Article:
CONCENTRATION & MINOR in the BA ENGLISH MAJOR

What You’ll Study

Studying theatre empowers you to work together with your peers to bring artistic visions to life. It prepares you to lead a life distinguished by self-awareness, open communication, and making a difference. Theatre studies within Warren Wilson’s well-rounded liberal arts curriculum will expand your intellectual, emotional, and practical capacities by teaching you the broad range of skills needed to create theatre and by investigating the purpose of theatre as collaborative art.

You have the opportunity to take courses spanning a range of plays, historical styles, and theatrical arts. You’ll apply your classroom learning in productions and projects staged by the Warren Wilson Theatre, the department’s performance laboratory. Here, in collaboration with diverse members of the campus community, you’ll explore contemporary staging techniques as applied to texts from various periods and cultures, as well as contemporary dramatic and post-dramatic texts, musical comedy, original, and devised work.

By studying theatre, you will develop:

  • the ability to recognize and articulate the purpose, value, and effectiveness of your own and others’ artistic work.
  • the fundamental skills necessary to participate in the effective implementation of a theatrical vision.
  • an appreciation of the importance of a good collaborative process as you gain an ever-greater investment in the artistic result.
  • theatrical contexts to better integrate your academic, work, and community experiences.

Explore Classes in This Program

THR 244

Improvisation for the Actor

The ability to identify and act on impulses is central to acting and many other activities. This course teaches you to access your innate abilities to create spontaneously, and, in the process, to build your self-confidence and collaborative skills. Activities include theatre games, movement exercises, storytelling exercises, and mask work. Because the work can lead in a number of directions (such as explorations of personality, social status, role-playing, character, and the use of improvisation as a rehearsal tool), the specific content of the course may change from year to year.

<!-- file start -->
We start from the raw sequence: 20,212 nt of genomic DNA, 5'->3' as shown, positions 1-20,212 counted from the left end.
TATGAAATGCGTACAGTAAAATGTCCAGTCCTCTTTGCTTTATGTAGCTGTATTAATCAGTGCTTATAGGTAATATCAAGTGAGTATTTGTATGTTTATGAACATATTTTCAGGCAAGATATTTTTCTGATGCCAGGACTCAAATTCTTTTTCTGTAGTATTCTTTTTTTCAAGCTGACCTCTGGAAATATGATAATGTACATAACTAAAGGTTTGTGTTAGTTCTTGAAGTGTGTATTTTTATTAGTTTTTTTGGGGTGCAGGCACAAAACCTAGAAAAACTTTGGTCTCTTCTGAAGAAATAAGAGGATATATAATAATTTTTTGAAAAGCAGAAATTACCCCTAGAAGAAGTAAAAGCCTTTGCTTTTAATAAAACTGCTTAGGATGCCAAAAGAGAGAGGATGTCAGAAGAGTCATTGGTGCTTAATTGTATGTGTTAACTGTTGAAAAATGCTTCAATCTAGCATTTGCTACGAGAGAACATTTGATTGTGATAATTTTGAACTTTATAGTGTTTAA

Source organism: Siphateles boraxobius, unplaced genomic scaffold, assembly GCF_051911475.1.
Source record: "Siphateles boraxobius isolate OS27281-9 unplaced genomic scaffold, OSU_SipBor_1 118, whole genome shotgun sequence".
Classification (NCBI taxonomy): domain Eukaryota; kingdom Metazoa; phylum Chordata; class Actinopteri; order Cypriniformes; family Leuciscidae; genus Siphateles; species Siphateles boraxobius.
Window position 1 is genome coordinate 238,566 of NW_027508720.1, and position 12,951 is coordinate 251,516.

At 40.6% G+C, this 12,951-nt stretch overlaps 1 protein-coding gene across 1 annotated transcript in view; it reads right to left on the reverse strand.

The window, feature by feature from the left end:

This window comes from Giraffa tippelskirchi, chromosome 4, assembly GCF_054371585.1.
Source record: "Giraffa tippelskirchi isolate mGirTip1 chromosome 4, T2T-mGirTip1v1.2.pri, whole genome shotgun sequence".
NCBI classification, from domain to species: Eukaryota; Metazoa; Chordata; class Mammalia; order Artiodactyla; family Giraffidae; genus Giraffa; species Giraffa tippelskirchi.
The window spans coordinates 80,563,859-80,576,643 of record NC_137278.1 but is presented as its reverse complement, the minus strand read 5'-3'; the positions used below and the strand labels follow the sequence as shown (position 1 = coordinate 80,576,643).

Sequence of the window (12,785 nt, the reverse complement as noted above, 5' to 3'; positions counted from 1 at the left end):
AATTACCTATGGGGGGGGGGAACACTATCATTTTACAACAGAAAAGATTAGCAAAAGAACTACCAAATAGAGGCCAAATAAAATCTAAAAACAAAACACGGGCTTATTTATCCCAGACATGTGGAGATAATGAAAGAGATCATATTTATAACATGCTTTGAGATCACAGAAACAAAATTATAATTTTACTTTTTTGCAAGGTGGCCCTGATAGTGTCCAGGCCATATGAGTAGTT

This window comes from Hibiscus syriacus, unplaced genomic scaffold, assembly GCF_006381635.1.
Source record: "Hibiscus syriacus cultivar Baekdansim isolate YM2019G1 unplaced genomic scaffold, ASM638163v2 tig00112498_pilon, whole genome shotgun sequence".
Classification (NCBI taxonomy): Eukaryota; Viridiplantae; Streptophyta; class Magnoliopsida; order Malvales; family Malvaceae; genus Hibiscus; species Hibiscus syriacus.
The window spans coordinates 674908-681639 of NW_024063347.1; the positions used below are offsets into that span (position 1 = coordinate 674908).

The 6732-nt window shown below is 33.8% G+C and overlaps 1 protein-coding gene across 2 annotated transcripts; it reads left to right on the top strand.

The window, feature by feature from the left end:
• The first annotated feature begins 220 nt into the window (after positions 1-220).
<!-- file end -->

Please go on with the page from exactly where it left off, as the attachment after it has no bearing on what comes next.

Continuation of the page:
ENG 344

Literature and Culture of the Restoration and Queen Anne Period

In this course, you’ll examine diverse written materials and visual arts of England in the late seventeenth and early eighteenth centuries. During this period, English men and women witnessed continual wars with European powers, nation-shaking political plots and intrigues, a devastating outbreak of bubonic plague, the Great Fire of London, and the first actresses upon the London stage. Politicians and some writers of this age sought, against all odds, to restore stability to society and politics, while other writers and artists celebrated the new cultural freedoms at the royal court, as well as innovations in science, literature, and the theatre.

THR 315

Historic Costume Design for the Theatre

This course covers the theory and practical application of design. Through studies of color, form, balance, and accuracy of historical research, you’ll discover the total visual experience of the stage presentation as well as individual character analysis and interpretation. You also get to explore costumes through the ages for their aesthetic value and as reflections of and insights into the culture, history, and values of their times.

Meet Our Faculty

I don't think I would have gotten this part without Candace. Needless to say, when I showed up at Wilson, I knew I wanted to act, but I was scared... and it was the most terrifying thing ever. Candace worked with me just endlessly.

Lewis Pullman '15
Candace Taylor
Candace Taylor, M.F.A
David Mycoff

The proof of the pudding is in the eating. What our students — our alumni — make of themselves and what they make of whatever corner of the world they cultivate; that is the definitive outcome through which we know whether or not our work is effective. And they have made and continue to make remarkable things indeed.

David A. Mycoff, Ph.D.
David Mycoff
David A. Mycoff, Ph.D.
Carol Howard

I love that all our first-year seminars partner with a local non-profit whose mission is related to the academic theme of the course. Students are asked to reflect upon why the organization is meaningful, and whether it’s the kind of work they might like to do upon graduation.

Carol Howard, Ph.D.
Carol Howard
Carol Howard, Ph.D.
Candace Taylor